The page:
Saving wildlife from becoming roadkill

LETTERS: One of the attributes of a caring society is its humane treatment of animals. When human activities, such as forest clearing, displace animals in the wild, it is our duty to protect them from such threats.

In recent years, animals, particularly tapirs, have been mowed down by speeding motorists while crossing highways. Such incidents are most prevalent near forest reserves.

These incidents were preventable and would not have happened if we had taken the necessary steps to ensure their safety. There are many ways in which we can protect wildlife.

One effective way is to place more appropriate road signs. We already have road signs warning of the proximity of monkeys, buffaloes and tapirs. In other countries, these signs usually say "Caution: Animals Crossing".

That is being people-centric. We need to be animal-centric and say something like "Give Way: Animal Crossing".

That way, we emphasise the safety of the animals. We need to identify more suitable sites for the creation of animal crossings.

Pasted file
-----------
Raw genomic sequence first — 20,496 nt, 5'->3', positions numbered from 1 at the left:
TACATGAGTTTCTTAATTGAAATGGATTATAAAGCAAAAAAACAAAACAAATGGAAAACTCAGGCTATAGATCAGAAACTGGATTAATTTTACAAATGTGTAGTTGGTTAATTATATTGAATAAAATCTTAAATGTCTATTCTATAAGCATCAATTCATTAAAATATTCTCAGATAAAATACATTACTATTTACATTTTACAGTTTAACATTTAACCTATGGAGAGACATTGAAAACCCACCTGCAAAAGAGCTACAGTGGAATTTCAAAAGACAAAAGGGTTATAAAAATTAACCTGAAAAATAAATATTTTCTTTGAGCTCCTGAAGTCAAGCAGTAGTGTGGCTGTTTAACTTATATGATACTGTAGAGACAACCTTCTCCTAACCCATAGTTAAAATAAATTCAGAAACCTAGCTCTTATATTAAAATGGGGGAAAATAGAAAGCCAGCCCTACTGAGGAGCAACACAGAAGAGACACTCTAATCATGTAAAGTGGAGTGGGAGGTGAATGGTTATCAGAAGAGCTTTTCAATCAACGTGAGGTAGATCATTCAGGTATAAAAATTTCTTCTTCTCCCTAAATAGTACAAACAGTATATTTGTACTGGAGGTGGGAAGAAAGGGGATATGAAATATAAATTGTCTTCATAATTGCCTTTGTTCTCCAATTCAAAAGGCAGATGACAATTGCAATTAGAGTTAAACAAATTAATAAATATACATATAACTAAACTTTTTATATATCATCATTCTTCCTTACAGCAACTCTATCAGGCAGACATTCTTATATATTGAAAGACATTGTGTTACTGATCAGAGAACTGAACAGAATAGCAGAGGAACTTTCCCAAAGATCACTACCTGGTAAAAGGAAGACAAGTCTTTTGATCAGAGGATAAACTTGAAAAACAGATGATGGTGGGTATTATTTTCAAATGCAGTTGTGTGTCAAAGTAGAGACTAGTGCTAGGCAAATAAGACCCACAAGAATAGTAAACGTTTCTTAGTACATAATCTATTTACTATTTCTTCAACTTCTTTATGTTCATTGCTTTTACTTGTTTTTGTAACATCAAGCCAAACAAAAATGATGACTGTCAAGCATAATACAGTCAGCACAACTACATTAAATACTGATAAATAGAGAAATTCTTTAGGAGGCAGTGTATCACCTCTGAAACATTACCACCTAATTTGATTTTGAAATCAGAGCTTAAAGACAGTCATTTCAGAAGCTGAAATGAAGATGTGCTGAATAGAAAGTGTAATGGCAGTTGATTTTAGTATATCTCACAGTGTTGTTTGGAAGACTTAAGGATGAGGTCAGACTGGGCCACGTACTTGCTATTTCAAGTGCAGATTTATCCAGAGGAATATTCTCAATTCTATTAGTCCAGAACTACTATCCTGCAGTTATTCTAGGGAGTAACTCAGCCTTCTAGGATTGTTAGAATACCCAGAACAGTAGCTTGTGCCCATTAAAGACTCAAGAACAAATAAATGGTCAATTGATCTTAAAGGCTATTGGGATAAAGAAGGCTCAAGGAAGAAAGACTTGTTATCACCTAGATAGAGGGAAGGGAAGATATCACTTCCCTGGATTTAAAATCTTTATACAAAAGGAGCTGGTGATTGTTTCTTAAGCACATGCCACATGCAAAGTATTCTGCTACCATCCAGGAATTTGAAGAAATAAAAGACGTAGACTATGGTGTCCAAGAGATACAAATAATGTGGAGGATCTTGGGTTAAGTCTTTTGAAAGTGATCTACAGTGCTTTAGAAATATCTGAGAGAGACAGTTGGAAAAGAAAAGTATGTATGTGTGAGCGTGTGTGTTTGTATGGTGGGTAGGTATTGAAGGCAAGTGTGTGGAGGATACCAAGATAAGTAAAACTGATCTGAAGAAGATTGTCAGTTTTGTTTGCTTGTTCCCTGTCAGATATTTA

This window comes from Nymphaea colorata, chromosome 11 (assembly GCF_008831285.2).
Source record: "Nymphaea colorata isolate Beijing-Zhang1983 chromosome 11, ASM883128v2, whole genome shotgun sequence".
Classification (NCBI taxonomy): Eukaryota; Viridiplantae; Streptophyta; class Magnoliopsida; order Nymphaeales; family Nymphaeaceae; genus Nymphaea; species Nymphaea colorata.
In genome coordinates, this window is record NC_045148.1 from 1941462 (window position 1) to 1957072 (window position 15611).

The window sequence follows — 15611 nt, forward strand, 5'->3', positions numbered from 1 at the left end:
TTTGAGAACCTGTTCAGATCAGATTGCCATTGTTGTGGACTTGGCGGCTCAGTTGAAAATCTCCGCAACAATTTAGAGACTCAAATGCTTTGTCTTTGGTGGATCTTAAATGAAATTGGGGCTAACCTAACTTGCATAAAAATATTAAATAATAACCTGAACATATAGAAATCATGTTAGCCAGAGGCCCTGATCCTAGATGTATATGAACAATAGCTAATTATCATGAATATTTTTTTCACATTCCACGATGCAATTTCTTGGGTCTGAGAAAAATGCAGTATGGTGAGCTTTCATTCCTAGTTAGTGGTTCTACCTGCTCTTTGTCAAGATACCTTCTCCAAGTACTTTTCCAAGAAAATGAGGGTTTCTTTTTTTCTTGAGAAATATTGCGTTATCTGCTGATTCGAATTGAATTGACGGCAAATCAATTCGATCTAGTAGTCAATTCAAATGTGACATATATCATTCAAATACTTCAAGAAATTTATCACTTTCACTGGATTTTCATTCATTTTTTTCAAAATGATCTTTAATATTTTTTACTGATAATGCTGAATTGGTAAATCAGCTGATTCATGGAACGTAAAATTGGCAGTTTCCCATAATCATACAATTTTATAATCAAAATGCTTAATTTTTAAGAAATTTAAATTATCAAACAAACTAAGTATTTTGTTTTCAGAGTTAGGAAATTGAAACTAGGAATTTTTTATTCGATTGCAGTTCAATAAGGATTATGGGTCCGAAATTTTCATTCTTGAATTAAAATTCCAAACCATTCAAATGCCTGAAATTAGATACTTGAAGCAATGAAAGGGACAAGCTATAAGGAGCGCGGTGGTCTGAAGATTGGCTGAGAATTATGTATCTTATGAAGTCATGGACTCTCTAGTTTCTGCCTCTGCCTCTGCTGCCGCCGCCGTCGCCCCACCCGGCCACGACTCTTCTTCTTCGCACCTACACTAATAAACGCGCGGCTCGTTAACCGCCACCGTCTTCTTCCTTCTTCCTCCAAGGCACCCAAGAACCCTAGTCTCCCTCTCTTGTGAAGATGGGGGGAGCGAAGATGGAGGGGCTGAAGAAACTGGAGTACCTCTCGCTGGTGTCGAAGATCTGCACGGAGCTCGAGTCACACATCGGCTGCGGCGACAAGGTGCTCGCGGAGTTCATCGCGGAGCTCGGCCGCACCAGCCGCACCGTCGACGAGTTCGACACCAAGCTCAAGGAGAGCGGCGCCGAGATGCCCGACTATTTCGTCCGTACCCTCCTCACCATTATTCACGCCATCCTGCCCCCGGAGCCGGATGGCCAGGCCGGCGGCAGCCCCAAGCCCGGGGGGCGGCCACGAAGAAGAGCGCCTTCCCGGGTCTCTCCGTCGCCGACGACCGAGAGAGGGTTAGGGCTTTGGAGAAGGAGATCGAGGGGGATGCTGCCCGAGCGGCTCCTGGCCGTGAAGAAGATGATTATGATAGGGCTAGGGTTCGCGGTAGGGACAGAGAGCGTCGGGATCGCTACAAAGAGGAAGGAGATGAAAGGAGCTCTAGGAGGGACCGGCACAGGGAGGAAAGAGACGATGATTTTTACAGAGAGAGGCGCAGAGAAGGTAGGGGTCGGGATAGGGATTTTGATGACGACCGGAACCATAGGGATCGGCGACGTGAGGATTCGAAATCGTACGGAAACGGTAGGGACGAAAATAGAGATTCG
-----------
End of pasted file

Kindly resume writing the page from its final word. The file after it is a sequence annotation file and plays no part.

Other ways are to erect speed bumps or rumble strips. The Wildlife and National Parks Department should be made custodians of these measures. Its approval must be made mandatory when designing and building roads in or near forest reserves.

In this respect, the department should work closely with the Public Works Department. Animals in the wild play a crucial role in the dispersal of seeds of fruits and trees, thereby helping nature and its inhabitants preserve the ecosystem.

They are essential players in the circle of life. Moreover, the animals were in the forests first. They deserve better treatment. If we encroach into their habitat, the least we can do is to help them migrate safely to safety. It is, therefore, our bounden duty to help the helpless.

Tan Sri Lee Lam Thye

Kuala Lumpur

The views expressed in this article are the author's own and do not necessarily reflect those of the New Straits Times

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